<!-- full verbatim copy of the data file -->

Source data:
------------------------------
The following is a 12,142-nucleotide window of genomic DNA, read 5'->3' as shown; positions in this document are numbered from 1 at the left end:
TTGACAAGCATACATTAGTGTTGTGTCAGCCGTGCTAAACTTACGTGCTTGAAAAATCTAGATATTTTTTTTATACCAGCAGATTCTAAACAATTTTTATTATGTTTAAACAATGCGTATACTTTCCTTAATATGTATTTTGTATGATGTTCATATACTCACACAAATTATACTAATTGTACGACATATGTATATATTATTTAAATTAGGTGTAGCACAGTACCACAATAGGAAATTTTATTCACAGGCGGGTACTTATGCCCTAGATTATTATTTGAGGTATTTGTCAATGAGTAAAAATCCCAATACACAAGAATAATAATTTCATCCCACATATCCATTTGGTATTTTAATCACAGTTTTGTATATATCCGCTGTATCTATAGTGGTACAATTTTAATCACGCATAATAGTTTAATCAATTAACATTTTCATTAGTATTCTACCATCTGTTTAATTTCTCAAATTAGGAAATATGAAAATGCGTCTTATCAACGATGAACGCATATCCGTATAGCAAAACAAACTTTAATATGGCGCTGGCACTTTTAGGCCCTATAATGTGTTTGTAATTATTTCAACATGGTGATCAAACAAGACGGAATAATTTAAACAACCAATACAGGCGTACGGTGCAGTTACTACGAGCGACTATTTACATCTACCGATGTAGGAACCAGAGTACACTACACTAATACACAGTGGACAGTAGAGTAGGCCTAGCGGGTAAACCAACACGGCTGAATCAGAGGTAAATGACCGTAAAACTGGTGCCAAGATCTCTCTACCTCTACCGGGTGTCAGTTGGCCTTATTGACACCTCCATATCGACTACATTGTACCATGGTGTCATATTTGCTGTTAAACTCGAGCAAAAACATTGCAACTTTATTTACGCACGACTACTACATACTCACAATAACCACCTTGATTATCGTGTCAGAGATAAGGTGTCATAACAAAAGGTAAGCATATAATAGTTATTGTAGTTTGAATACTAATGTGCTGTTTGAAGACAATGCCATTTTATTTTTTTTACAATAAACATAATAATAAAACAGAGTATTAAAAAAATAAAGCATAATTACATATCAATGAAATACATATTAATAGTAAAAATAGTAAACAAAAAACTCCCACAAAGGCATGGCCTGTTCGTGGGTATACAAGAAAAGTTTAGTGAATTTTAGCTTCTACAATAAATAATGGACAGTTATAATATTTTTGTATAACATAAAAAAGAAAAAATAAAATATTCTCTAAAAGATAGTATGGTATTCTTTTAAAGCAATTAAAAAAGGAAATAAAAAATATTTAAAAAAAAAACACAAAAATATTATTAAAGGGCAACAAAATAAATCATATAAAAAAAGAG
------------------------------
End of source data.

The following is a 12,142-nucleotide window of genomic DNA, read 5'->3' as shown; positions in this document are numbered from 1 at the left end:
TTGACAAGCATACATTAGTGTTGTGTCAGCCGTGCTAAACTTACGTGCTTGAAAAATCTAGATATTTTTTTTATACCAGCAGATTCTAAACAATTTTTATTATGTTTAAACAATGCGTATACTTTCCTTAATATGTATTTTGTATGATGTTCATATACTCACACAAATTATACTAATTGTACGACATATGTATATATTATTTAAATTAGGTGTAGCACAGTACCACAATAGGAAATTTTATTCACAGGCGGGTACTTATGCCCTAGATTATTATTTGAGGTATTTGTCAATGAGTAAAAATCCCAATACACAAGAATAATAATTTCATCCCACATATCCATTTGGTATTTTAATCACAGTTTTGTATATATCCGCTGTATCTATAGTGGTACAATTTTAATCACGCATAATAGTTTAATCAATTAACATTTTCATTAGTATTCTACCATCTGTTTAATTTCTCAAATTAGGAAATATGAAAATGCGTCTTATCAACGATGAACGCATATCCGTATAGCAAAACAAACTTTAATATGGCGCTGGCACTTTTAGGCCCTATAATGTGTTTGTAATTATTTCAACATGGTGATCAAACAAGACGGAATAATTTAAACAACCAATACAGGCGTACGGTGCAGTTACTACGAGCGACTATTTACATCTACCGATGTAGGAACCAGAGTACACTACACTAATACACAGTGGACAGTAGAGTAGGCCTAGCGGGTAAACCAACACGGCTGAATCAGAGGTAAATGACCGTAAAACTGGTGCCAAGATCTCTCTACCTCTACCGGGTGTCAGTTGGCCTTATTGACACCTCCATATCGACTACATTGTACCATGGTGTCATATTTGCTGTTAAACTCGAGCAAAAACATTGCAACTTTATTTACGCACGACTACTACATACTCACAATAACCACCTTGATTATCGTGTCAGAGATAAGGTGTCATAACAAAAGGTAAGCATATAATAGTTATTGTAGTTTGAATACTAATGTGCTGTTTGAAGACAATGCCATTTTATTTTTTTTACAATAAACATAATAATAAAACAGAGTATTAAAAAAATAAAGCATAATTACATATCAATGAAATACATATTAATAGTAAAAATAGTAAACAAAAAACTCCCACAAAGGCATGGCCTGTTCGTGGGTATACAAGAAAAGTTTAGTGAATTTTAGCTTCTACAATAAATAATGGACAGTTATAATATTTTTGTATAACATAAAAAAGAAAAAATAAAATATTCTCTAAAAGATAGTATGGTATTCTTTTAAAGCAATTAAAAAAGGAAATAAAAAATATTTAAAAAAAAAACACAAAAATATTATTAAAGGGCAACAAAATAAATCATATAAAAAAAGAG